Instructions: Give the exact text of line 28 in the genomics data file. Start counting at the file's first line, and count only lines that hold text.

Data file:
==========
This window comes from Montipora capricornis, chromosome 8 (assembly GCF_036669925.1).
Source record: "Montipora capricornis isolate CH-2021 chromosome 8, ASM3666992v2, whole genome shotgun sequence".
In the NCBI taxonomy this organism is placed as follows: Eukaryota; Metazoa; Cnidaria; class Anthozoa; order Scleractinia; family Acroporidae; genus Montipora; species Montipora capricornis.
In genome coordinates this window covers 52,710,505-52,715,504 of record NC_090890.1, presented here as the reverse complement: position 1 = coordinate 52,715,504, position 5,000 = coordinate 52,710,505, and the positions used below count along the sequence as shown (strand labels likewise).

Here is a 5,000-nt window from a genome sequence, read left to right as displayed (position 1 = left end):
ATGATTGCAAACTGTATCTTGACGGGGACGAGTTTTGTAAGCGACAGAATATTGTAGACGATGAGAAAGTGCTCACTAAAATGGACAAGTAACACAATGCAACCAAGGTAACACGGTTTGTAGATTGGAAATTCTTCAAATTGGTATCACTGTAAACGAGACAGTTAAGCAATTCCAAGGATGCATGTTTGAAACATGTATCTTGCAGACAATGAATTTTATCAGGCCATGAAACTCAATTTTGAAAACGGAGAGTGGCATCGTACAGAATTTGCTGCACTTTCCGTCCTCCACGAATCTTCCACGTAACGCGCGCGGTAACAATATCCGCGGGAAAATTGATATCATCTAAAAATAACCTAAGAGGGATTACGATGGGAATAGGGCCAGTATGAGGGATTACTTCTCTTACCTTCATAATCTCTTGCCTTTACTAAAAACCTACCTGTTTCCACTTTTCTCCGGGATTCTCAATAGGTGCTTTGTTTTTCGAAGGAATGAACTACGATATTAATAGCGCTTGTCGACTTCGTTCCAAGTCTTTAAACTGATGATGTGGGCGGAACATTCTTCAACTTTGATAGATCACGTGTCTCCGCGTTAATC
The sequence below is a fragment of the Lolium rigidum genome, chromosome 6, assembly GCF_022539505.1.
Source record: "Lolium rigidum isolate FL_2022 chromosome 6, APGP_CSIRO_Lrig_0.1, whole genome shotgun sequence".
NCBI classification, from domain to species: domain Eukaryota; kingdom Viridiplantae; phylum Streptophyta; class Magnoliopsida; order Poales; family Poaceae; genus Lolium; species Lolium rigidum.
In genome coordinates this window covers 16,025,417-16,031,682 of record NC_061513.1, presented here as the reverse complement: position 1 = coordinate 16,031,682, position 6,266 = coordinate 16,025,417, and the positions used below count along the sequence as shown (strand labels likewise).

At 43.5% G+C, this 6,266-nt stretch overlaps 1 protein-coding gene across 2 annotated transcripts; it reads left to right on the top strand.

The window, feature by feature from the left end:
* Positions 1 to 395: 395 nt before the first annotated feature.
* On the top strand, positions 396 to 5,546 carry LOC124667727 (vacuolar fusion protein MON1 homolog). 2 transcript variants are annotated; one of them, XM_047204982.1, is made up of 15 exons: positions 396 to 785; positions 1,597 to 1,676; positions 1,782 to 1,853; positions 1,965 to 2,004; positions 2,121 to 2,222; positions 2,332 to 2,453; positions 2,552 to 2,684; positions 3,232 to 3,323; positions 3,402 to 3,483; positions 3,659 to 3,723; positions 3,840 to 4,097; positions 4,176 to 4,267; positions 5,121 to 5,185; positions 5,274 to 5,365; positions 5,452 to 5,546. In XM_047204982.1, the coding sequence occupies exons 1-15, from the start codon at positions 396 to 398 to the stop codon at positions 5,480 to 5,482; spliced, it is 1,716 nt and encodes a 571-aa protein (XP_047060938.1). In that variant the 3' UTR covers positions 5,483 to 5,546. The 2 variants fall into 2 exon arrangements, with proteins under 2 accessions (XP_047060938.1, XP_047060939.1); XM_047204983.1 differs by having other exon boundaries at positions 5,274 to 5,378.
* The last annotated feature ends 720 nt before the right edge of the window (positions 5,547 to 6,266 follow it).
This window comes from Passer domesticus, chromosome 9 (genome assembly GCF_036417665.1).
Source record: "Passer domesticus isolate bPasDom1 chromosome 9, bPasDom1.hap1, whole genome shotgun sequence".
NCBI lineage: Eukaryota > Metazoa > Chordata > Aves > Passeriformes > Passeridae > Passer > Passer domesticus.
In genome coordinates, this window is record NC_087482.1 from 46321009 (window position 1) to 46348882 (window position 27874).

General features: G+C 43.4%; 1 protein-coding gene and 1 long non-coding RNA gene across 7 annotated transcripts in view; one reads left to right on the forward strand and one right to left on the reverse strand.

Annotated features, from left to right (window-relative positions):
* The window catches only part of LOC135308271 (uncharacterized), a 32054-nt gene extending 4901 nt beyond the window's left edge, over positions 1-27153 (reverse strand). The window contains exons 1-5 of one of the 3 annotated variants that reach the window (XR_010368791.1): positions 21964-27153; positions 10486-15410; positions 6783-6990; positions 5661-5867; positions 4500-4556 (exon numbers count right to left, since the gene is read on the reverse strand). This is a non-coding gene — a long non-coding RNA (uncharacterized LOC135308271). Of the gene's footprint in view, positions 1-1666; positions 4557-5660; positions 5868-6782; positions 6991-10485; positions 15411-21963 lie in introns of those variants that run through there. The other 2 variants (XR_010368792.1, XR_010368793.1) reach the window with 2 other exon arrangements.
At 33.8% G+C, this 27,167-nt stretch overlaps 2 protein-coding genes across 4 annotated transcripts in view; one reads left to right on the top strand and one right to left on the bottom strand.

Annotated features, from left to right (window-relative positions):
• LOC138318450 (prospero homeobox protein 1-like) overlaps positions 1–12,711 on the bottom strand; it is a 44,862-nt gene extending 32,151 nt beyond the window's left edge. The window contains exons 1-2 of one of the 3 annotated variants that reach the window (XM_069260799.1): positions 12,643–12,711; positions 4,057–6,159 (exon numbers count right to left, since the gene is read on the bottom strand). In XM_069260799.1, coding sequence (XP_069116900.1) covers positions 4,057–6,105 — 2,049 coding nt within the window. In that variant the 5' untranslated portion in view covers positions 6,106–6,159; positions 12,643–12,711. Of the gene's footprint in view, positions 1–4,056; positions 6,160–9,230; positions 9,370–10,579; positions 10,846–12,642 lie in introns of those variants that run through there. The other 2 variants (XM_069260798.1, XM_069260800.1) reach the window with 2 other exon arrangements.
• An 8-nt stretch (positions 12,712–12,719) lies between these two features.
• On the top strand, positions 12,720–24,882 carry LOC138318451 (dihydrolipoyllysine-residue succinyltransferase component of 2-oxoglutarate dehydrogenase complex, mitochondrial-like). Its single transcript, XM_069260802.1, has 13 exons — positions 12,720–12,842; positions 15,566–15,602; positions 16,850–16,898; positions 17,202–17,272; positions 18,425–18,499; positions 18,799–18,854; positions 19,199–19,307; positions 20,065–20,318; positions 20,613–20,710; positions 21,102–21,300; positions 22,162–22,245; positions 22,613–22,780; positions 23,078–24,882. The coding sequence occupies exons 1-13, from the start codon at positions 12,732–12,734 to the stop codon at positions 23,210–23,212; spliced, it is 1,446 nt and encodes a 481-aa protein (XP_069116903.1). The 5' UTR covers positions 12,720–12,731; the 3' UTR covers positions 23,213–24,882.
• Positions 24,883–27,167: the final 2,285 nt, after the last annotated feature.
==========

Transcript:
• Positions 24,883–27,167: the final 2,285 nt, after the last annotated feature.